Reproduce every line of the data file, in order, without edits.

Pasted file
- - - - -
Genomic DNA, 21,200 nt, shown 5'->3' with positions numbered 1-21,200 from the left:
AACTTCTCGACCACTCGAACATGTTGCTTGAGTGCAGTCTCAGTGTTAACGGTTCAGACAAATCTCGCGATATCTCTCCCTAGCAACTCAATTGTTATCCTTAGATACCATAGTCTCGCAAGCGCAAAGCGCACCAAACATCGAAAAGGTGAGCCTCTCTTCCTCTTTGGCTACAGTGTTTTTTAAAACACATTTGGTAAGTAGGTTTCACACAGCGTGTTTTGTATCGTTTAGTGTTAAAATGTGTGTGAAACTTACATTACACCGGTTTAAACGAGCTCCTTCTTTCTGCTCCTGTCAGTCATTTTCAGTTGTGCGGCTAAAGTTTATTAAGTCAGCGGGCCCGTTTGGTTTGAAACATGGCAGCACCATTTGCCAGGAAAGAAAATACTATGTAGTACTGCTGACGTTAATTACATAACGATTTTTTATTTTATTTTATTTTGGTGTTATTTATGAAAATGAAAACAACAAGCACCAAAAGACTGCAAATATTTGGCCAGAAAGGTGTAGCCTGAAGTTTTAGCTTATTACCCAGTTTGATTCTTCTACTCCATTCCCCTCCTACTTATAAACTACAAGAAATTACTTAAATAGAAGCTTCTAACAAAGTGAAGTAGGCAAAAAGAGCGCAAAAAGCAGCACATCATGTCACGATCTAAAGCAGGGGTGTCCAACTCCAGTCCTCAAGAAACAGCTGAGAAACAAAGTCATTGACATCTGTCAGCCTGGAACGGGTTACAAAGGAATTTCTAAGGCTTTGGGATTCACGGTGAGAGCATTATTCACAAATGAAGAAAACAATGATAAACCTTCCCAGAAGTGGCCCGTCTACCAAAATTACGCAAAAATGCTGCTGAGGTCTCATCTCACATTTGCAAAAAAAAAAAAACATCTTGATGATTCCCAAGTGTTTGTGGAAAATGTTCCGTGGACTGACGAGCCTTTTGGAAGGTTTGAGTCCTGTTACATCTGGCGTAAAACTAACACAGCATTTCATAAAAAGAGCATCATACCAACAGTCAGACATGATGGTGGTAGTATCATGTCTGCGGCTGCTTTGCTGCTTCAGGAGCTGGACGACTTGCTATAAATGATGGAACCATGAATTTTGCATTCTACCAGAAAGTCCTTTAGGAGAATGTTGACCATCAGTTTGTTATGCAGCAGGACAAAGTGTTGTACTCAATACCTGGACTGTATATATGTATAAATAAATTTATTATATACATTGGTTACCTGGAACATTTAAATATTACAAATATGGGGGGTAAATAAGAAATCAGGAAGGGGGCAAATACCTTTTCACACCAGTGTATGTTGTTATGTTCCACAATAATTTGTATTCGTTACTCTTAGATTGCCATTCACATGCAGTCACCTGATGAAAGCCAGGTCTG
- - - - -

Genomic DNA, 21,200 nt, shown 5'->3' with positions numbered 1-21,200 from the left:
AACTTCTCGACCACTCGAACATGTTGCTTGAGTGCAGTCTCAGTGTTAACGGTTCAGACAAATCTCGCGATATCTCTCCCTAGCAACTCAATTGTTATCCTTAGATACCATAGTCTCGCAAGCGCAAAGCGCACCAAACATCGAAAAGGTGAGCCTCTCTTCCTCTTTGGCTACAGTGTTTTTTAAAACACATTTGGTAAGTAGGTTTCACACAGCGTGTTTTGTATCGTTTAGTGTTAAAATGTGTGTGAAACTTACATTACACCGGTTTAAACGAGCTCCTTCTTTCTGCTCCTGTCAGTCATTTTCAGTTGTGCGGCTAAAGTTTATTAAGTCAGCGGGCCCGTTTGGTTTGAAACATGGCAGCACCATTTGCCAGGAAAGAAAATACTATGTAGTACTGCTGACGTTAATTACATAACGATTTTTTATTTTATTTTATTTTGGTGTTATTTATGAAAATGAAAACAACAAGCACCAAAAGACTGCAAATATTTGGCCAGAAAGGTGTAGCCTGAAGTTTTAGCTTATTACCCAGTTTGATTCTTCTACTCCATTCCCCTCCTACTTATAAACTACAAGAAATTACTTAAATAGAAGCTTCTAACAAAGTGAAGTAGGCAAAAAGAGCGCAAAAAGCAGCACATCATGTCACGATCTAAAGCAGGGGTGTCCAACTCCAGTCCTCAAGAAACAGCTGAGAAACAAAGTCATTGACATCTGTCAGCCTGGAACGGGTTACAAAGGAATTTCTAAGGCTTTGGGATTCACGGTGAGAGCATTATTCACAAATGAAGAAAACAATGATAAACCTTCCCAGAAGTGGCCCGTCTACCAAAATTACGCAAAAATGCTGCTGAGGTCTCATCTCACATTTGCAAAAAAAAAAAAACATCTTGATGATTCCCAAGTGTTTGTGGAAAATGTTCCGTGGACTGACGAGCCTTTTGGAAGGTTTGAGTCCTGTTACATCTGGCGTAAAACTAACACAGCATTTCATAAAAAGAGCATCATACCAACAGTCAGACATGATGGTGGTAGTATCATGTCTGCGGCTGCTTTGCTGCTTCAGGAGCTGGACGACTTGCTATAAATGATGGAACCATGAATTTTGCATTCTACCAGAAAGTCCTTTAGGAGAATGTTGACCATCAGTTTGTTATGCAGCAGGACAAAGTGTTGTACTCAATACCTGGACTGTATATATGTATAAATAAATTTATTATATACATTGGTTACCTGGAACATTTAAATATTACAAATATGGGGGGTAAATAAGAAATCAGGAAGGGGGCAAATACCTTTTCACACCAGTGTATGTTGTTATGTTCCACAATAATTTGTATTCGTTACTCTTAGATTGCCATTCACATGCAGTCACCTGATGAAAGCCAGGTCTG